Gas exchange and ventilation have been studied in several species of turtles, tortoises, and terrapins, but few species were fully characterized regarding their breathing variables. In particular, two species of the family Emydidae (Cryptodira), the semi-aquatic Trachemys scripta and Chrysemys picta have been used in numerous respiratory studies (see Table S1). Although oxygen consumption has been determined in many chelonian species (see Ultsch, 2013, for review), data on ventilatory parameters, such as overall breathing frequency, tidal volume, and minute ventilation, are available only for a small number of species, representing a limited range of the taxonomic diversity, especially when considering responses to hypoxic and hypercarbic exposures (Table S1). While the number of studies listed in Table S1 seems extensive, few have actually characterized the ventilatory pattern by providing data such as inspiratory time, expiratory time, total duration of a ventilatory cycle, duration of the non-ventilatory period, breathing frequency during breathing episodes, frequency of breathing episodes, as well as breathing frequency, tidal volume, and minute ventilation (Benchetrit & Dejours, 1980; Cordeiro, Abe & Klein, 2016). Furthermore, most of these data have been obtained for Chrysemys picta (e.g., Milsom & Jones, 1980; Milsom & Chan, 1986; Funk & Milsom, 1987; Wasser & Jackson, 1988). The totality of these variables is needed to fully characterize the ventilatory behavior of a species under varying environmental conditions, especially in ectothermic vertebrates where ventilation can show highly episodic burst breathing or regular singlet breathing (for review see Shelton, Jones & Milsom, 1986). Fong, Zimmer & Milsom (2009) suggested that an increasing respiratory drive changes episodic into continuous breathing and Johnson, Krisp & Bartman (2015) used duration of inspiration and expiration as measures for inspiratory and expiratory drive, respectively. Furthermore, Milsom & Wang (2017) argued that the regulation of the ventilatory responses is complex and cannot be totally understood with few variables measured, especially because Testudines possess an undivided heart that allows for intracardiac shunting of blood between the pulmonary and systemic circulations.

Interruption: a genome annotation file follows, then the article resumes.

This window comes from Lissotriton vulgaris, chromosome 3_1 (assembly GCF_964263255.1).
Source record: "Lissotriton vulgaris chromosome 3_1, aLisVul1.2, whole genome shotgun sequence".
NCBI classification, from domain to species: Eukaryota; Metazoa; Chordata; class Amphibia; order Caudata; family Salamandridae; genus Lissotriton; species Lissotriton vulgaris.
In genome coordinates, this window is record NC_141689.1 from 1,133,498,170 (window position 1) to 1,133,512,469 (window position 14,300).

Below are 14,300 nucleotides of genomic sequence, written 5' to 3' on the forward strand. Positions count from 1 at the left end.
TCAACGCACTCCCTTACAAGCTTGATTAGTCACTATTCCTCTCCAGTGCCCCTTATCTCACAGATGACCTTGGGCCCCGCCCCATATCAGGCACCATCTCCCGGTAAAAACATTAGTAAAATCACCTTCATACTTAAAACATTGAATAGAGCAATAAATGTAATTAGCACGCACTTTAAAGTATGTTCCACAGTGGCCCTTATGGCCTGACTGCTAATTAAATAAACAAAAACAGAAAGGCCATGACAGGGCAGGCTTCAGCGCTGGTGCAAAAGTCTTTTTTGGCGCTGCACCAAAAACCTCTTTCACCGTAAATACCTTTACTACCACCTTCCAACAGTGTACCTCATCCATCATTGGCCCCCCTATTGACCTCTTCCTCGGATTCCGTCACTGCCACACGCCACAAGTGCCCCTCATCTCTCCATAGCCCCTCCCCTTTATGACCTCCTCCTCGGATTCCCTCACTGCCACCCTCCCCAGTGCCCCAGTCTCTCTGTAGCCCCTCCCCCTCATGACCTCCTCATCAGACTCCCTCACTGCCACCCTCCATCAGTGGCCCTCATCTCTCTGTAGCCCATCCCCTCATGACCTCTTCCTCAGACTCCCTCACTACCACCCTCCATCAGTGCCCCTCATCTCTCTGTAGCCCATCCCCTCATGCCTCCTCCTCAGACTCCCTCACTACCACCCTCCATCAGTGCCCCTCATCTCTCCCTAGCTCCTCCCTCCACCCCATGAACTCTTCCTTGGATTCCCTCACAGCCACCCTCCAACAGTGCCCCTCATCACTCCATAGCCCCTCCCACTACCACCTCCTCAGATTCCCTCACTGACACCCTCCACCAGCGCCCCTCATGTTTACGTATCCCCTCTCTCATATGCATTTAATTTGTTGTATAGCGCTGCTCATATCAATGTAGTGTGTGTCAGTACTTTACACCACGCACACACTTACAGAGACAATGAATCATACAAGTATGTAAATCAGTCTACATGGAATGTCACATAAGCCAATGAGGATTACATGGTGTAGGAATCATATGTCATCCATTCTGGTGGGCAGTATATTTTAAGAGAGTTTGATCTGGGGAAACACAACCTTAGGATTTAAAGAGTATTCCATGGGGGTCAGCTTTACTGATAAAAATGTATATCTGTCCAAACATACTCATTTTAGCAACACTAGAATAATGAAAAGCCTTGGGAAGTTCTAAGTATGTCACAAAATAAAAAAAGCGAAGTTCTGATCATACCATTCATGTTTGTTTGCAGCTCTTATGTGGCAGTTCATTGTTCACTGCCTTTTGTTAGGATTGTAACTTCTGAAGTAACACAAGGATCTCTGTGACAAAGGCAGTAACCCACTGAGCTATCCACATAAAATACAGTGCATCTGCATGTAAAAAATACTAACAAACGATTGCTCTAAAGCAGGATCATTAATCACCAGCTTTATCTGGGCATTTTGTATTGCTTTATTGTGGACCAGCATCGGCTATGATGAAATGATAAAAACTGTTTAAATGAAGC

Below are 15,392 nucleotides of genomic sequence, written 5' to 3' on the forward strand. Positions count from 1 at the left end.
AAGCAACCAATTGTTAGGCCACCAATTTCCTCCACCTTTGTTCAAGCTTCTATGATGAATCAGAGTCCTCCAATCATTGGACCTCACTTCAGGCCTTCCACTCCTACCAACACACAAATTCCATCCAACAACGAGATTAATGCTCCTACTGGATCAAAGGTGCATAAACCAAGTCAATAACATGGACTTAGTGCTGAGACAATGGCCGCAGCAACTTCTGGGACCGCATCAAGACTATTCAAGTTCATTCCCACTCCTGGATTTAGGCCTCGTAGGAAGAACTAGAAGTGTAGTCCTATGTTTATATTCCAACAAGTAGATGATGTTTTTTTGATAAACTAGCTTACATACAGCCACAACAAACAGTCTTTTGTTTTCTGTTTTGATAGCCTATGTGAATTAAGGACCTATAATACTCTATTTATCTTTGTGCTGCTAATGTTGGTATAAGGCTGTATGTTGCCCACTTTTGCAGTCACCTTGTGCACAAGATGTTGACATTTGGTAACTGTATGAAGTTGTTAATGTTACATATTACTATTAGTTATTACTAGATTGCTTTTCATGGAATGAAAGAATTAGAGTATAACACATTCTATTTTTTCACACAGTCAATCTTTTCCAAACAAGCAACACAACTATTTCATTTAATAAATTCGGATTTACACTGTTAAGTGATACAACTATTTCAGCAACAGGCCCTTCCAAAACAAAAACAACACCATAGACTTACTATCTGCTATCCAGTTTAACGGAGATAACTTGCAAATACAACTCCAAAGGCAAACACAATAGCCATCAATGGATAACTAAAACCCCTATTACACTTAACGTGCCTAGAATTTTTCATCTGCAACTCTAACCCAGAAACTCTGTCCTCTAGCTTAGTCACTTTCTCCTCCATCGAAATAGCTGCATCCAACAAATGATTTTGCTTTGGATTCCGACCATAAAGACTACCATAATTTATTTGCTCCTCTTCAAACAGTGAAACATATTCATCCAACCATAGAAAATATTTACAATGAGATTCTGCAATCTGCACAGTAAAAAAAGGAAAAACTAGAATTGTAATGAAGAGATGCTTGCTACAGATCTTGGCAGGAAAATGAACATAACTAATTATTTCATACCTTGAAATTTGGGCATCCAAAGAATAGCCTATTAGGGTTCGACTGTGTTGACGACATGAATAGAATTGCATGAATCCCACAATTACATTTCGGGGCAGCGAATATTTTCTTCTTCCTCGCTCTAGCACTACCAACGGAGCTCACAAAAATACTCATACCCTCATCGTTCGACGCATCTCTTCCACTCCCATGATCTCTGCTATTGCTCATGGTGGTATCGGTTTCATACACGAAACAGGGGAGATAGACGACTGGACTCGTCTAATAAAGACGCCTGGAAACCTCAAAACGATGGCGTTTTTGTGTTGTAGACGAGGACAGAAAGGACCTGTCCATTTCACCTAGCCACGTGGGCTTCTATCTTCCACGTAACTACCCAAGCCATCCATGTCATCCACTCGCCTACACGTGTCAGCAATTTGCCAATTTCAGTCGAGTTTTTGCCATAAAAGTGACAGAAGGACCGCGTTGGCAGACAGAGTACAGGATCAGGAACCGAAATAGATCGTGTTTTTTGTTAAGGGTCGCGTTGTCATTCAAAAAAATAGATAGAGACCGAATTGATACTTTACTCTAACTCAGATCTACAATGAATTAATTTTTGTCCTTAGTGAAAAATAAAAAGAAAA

Among the Testudines, the terrestrial species belonging to the family Testudinidae are also very poorly characterized regarding their ventilatory response to hypoxia or hypercarbia, and only data on breathing frequency, tidal volume, minute ventilation, and oxygen consumption are available (Altland & Parker, 1955; Benchetrit, Armand & Dejours, 1977; Benchetrit & Dejours, 1980; Burggren, Glass & Johansen, 1977; Glass, Burggren & Johansen, 1978; Ultsch & Anderson, 1988). Burggren, Glass & Johansen (1977) and Glass, Burggren & Johansen (1978) showed that under normoxic conditions, the terrestrial Testudo pardalis employs regular single breaths separated by short breath-holds. A regular singlet breathing behavior has also been shown by Burggren (1975) for the tortoise Testudo graeca and by Benchetrit, Armand & Dejours (1977) for Testudo horsfieldi. The semi-aquatic Pelomedusa subrufa, on the other hand, uses breathing episodes containing several ventilations interspaced by longer breath-holds (Burggren, Glass & Johansen, 1977; Glass, Burggren & Johansen, 1978). Such a pattern has been interpreted as adaptation to the aquatic life-style observed in P. subrufa and other aquatic or semi-aquatic species, where the episodic breathing reduces the amount of time spent at the water surface, reducing the risk of predation, as well as reducing the cost of ascending to the surface (Randall et al., 1981).